Users of certification marks typically apply them to goods and services in a manner similar to trademarks and service marks. That is, certification marks appear on labels, tags, or packaging for goods, or on materials used in the advertising or rendering of services. Thus, specimens of use in certification mark applications generally are examined using the same standards that apply to specimens for trademarks and service marks. See TMEP §§904–904.07(b)(i). However, because it is improper for certification marks to be used by their owners, any specimen of use submitted in support of a certification mark application must show use of the mark as a certification mark by an authorized user. 37 C.F.R. §2.56(b)(5). See TMEP §1306.02(a)(i)(B) for more information regarding specimens for certification marks.
Because geographic certification marks certify regional origin, and thus often consist primarily of a geographic term, they may appear in an inconspicuous fashion on specimens (see TMEP §1306.05(j), Examples 4 and 8) and they may not look the same as other types of certification marks, which typically include wording, such as “certified,” or design elements, such as seals or similar matter. In other instances, the geographic certification mark may be the only mark displayed because the authorized user has chosen to market its goods or services without using a trademark or service mark. See TMEP §1306.05(j), Example 2. If the significance of the mark as used on the specimen is not apparent, the examining attorney may require the applicant, pursuant to 37 C.F.R. §2.61(b), to explain the circumstances surrounding the use of the mark so that the examining attorney may determine whether the mark truly functions as a certification mark.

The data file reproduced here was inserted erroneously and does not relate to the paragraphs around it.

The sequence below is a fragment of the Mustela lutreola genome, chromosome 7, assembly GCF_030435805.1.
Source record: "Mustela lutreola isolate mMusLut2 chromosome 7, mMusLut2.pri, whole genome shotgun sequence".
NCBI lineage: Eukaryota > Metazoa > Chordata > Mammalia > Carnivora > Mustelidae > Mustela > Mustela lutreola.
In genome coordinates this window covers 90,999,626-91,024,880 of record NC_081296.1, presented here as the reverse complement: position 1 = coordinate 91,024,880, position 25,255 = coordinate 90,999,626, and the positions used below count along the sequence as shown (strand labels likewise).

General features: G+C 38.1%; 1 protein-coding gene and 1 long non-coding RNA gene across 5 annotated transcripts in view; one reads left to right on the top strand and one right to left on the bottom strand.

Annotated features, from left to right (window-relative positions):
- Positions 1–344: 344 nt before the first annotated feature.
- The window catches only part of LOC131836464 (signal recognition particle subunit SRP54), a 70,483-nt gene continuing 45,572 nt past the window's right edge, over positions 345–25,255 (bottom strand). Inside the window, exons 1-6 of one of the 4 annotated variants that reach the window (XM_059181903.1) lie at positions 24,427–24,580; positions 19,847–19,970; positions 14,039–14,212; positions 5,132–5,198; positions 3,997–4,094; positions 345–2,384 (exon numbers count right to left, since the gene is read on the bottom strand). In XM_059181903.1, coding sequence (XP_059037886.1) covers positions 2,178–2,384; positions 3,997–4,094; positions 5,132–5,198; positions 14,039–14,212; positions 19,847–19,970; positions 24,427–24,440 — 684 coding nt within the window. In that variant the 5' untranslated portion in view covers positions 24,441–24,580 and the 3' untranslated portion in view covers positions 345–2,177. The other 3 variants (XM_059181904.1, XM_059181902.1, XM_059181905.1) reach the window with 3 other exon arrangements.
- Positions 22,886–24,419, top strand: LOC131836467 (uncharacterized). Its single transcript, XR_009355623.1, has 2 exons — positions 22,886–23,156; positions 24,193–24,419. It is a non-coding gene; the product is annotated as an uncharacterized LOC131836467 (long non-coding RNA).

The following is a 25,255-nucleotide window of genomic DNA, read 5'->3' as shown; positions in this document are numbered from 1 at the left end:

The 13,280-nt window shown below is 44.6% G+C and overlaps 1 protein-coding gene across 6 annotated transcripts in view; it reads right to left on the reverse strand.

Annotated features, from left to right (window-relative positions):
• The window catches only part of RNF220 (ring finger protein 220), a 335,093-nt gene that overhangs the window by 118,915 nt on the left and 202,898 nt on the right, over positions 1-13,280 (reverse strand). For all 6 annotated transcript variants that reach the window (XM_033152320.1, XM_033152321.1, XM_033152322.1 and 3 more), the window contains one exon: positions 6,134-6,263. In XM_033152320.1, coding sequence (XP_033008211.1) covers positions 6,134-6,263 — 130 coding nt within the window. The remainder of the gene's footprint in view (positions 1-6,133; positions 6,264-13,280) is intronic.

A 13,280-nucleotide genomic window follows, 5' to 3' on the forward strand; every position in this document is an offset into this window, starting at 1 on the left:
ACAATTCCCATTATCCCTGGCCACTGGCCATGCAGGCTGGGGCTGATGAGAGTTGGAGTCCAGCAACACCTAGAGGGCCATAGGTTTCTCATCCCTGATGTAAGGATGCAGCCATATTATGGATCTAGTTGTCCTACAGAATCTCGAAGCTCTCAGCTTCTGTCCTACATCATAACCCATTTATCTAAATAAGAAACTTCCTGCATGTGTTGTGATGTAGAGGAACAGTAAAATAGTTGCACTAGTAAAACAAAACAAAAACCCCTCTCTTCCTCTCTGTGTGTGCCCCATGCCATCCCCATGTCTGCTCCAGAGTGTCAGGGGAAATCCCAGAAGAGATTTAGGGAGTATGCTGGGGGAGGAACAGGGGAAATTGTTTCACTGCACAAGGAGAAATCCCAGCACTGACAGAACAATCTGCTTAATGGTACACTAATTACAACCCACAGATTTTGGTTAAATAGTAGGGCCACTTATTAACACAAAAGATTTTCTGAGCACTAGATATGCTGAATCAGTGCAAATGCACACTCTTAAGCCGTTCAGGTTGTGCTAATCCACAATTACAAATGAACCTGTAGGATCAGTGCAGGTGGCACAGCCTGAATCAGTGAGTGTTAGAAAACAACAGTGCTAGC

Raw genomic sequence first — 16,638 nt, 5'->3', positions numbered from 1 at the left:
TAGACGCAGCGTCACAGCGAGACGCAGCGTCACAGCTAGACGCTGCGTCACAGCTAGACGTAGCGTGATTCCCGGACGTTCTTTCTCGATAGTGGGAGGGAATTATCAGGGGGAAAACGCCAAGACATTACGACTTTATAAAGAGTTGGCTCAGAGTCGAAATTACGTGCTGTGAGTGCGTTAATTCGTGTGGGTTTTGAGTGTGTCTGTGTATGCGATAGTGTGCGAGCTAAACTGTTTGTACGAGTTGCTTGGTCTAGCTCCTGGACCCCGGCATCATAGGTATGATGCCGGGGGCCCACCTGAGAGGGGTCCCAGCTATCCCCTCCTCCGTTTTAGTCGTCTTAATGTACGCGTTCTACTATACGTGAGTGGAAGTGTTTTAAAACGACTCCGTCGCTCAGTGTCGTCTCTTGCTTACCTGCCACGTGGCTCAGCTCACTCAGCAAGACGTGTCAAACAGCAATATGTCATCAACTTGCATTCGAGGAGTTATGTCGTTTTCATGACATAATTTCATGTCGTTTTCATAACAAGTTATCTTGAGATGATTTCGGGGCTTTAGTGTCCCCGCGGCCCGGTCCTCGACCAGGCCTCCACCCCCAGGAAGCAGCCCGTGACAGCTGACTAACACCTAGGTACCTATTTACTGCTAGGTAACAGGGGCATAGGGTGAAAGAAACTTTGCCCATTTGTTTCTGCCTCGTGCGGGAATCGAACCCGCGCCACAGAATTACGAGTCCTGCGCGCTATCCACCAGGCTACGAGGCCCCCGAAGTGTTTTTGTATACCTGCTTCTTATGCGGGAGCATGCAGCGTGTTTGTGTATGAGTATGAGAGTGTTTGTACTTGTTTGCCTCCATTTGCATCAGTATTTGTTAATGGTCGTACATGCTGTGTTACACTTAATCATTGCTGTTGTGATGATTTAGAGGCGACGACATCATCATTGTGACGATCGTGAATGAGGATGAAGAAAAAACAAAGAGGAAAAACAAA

If the examining attorney concludes either that the specimen does not show the mark being used by a person other than the applicant or that the specimen does not demonstrate the mark functioning as a certification mark, registration should be refused under Trademark Act §§1, 2, 4, and 45. 15 U.S.C. §§1051, 1052, 1054, 1127. The applicant may overcome the refusal by submitting an acceptable substitute specimen or amending the filing basis to §1(b), if appropriate. See TMEP §§806.03(c), 904.05.